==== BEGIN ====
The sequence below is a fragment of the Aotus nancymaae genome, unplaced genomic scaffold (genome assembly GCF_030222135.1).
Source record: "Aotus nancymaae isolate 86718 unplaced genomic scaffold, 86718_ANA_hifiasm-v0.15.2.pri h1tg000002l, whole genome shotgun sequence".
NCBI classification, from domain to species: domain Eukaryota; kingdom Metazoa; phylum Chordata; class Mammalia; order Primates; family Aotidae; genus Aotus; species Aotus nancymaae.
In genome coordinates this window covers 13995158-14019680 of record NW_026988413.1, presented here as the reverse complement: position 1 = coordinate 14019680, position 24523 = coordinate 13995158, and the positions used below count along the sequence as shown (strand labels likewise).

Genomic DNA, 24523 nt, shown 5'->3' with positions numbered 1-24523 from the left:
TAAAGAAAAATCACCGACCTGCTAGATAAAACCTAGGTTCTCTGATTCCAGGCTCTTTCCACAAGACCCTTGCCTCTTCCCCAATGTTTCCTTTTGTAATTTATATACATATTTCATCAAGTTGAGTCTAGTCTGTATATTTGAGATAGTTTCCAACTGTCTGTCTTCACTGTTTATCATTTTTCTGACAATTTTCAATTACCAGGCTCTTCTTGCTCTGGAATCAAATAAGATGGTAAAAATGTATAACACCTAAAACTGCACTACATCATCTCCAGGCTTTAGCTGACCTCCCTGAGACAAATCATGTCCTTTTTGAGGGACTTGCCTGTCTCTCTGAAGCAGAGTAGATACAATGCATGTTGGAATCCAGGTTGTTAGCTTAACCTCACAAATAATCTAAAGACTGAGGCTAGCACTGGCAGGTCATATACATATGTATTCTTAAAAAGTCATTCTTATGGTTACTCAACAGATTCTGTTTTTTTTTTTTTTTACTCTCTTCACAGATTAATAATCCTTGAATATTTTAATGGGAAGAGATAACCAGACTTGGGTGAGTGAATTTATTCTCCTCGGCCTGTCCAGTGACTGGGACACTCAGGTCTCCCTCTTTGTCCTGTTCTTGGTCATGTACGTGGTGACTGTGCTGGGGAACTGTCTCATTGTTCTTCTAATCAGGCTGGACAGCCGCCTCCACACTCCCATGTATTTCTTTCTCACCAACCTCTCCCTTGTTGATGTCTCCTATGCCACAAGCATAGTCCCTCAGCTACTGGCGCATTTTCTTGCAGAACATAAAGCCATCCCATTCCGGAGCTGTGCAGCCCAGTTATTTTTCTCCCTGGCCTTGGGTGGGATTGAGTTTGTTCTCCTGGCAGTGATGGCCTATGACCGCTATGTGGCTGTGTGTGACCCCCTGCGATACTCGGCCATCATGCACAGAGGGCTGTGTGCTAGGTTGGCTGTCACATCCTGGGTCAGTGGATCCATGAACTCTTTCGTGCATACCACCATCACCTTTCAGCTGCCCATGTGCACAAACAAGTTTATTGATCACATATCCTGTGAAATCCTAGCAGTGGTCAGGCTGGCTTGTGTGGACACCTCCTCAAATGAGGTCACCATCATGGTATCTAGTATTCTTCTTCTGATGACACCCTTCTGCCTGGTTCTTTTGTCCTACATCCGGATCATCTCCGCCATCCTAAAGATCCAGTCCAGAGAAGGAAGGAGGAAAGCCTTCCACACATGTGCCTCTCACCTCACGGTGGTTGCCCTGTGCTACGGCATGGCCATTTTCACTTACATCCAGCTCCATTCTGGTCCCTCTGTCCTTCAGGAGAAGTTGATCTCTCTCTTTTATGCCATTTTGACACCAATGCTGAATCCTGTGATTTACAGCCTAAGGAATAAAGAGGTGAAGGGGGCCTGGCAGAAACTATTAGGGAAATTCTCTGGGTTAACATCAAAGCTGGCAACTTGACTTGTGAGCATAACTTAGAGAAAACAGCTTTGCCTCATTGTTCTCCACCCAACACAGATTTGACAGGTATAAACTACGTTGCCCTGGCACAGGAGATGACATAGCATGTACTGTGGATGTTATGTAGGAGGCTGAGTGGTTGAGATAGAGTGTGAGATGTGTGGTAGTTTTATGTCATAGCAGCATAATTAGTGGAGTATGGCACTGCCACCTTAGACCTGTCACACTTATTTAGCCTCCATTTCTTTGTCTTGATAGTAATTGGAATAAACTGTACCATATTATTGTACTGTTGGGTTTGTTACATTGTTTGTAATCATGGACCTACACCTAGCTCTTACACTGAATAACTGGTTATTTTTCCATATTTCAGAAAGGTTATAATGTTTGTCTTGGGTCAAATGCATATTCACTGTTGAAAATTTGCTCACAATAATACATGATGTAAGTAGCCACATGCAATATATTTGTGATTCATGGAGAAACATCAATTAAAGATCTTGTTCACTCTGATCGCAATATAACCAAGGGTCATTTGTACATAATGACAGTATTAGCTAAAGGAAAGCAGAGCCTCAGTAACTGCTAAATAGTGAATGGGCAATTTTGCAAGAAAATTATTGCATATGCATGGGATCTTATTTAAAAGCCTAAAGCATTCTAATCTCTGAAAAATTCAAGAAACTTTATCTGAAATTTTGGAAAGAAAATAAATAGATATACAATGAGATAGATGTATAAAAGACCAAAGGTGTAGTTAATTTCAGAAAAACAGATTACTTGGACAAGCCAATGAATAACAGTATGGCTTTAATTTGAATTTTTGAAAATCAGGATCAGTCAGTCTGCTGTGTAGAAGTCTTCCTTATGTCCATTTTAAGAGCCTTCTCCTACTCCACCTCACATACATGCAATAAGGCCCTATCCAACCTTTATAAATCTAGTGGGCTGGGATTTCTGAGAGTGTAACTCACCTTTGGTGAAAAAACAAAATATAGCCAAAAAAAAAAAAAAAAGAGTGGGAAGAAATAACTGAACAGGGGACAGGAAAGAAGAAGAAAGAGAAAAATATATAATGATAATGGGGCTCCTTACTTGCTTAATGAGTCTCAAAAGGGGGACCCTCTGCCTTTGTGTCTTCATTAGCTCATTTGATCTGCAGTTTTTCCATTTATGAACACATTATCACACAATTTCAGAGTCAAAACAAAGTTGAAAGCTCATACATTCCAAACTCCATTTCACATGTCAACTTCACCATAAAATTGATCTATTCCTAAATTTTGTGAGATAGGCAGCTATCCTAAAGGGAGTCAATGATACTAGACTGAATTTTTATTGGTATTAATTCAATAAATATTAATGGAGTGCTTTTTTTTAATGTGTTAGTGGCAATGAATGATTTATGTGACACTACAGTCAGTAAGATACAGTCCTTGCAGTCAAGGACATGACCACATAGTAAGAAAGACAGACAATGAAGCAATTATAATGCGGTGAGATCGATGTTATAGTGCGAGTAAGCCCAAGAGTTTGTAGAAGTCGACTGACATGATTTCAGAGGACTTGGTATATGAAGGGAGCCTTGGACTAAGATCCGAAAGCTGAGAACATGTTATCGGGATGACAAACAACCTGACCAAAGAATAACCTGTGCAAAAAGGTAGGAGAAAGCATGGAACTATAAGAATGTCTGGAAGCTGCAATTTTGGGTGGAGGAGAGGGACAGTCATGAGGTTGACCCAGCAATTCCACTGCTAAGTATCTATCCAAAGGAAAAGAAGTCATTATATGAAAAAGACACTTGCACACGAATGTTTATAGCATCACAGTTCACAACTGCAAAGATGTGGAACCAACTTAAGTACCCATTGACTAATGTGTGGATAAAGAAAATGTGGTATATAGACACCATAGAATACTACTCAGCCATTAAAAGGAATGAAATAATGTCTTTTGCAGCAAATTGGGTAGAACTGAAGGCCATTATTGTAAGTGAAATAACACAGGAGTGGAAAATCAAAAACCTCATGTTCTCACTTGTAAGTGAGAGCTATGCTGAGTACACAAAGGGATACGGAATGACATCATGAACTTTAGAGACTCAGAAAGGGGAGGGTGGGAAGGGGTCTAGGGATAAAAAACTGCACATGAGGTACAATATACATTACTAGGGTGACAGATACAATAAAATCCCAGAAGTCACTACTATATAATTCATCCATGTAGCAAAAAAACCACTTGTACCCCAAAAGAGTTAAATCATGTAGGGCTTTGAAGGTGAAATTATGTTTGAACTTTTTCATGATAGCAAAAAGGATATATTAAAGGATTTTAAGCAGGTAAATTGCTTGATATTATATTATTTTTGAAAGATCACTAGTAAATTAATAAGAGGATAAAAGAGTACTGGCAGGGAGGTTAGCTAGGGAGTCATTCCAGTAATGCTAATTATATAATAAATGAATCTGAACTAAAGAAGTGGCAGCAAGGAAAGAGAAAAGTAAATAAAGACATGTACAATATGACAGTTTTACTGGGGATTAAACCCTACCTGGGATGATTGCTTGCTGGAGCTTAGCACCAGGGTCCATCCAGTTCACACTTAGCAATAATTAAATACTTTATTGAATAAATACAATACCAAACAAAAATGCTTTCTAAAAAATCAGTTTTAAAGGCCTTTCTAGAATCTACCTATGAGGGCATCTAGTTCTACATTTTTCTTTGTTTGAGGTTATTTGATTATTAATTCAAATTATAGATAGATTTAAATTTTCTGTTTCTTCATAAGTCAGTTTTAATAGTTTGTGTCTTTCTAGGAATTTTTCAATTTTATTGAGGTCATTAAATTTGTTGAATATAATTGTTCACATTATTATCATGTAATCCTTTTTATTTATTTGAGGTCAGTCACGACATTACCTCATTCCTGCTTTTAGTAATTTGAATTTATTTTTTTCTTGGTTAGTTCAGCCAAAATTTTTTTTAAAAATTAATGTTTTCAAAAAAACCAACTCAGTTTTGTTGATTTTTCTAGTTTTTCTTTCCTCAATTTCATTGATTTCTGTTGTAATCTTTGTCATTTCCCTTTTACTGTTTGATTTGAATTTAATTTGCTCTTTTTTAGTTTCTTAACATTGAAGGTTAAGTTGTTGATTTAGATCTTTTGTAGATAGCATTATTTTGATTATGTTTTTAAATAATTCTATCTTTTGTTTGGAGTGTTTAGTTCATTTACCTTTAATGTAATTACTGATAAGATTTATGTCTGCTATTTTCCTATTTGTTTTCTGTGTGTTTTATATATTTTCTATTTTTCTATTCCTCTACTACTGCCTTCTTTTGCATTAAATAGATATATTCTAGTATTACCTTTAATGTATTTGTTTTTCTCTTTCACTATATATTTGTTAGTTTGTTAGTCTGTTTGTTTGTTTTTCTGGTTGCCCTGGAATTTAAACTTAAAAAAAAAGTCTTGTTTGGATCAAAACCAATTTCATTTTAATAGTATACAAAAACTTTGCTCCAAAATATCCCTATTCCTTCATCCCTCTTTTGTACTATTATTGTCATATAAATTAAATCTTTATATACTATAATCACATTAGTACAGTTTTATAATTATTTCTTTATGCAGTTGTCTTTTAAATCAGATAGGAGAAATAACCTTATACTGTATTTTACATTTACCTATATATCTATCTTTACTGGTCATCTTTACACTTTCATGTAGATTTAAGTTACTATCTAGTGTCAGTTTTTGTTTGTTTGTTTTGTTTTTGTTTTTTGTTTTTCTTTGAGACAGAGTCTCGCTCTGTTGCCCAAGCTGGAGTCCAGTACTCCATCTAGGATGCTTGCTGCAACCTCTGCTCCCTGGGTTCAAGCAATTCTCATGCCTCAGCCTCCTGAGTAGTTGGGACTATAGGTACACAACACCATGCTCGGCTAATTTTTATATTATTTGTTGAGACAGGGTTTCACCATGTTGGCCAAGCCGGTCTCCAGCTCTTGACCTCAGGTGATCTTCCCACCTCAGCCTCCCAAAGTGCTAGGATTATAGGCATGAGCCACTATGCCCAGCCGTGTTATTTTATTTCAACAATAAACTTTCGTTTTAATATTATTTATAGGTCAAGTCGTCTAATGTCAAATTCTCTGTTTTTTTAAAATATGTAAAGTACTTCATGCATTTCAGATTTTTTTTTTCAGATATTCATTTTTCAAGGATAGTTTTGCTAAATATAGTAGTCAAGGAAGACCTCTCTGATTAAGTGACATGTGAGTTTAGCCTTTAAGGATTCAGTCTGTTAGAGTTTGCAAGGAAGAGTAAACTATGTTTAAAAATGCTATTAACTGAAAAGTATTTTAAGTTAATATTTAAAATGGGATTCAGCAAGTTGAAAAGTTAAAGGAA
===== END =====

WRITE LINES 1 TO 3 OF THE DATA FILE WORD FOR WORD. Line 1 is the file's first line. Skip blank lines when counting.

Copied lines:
The sequence below is a fragment of the Aotus nancymaae genome, unplaced genomic scaffold (genome assembly GCF_030222135.1).
Source record: "Aotus nancymaae isolate 86718 unplaced genomic scaffold, 86718_ANA_hifiasm-v0.15.2.pri h1tg000002l, whole genome shotgun sequence".
NCBI classification, from domain to species: domain Eukaryota; kingdom Metazoa; phylum Chordata; class Mammalia; order Primates; family Aotidae; genus Aotus; species Aotus nancymaae.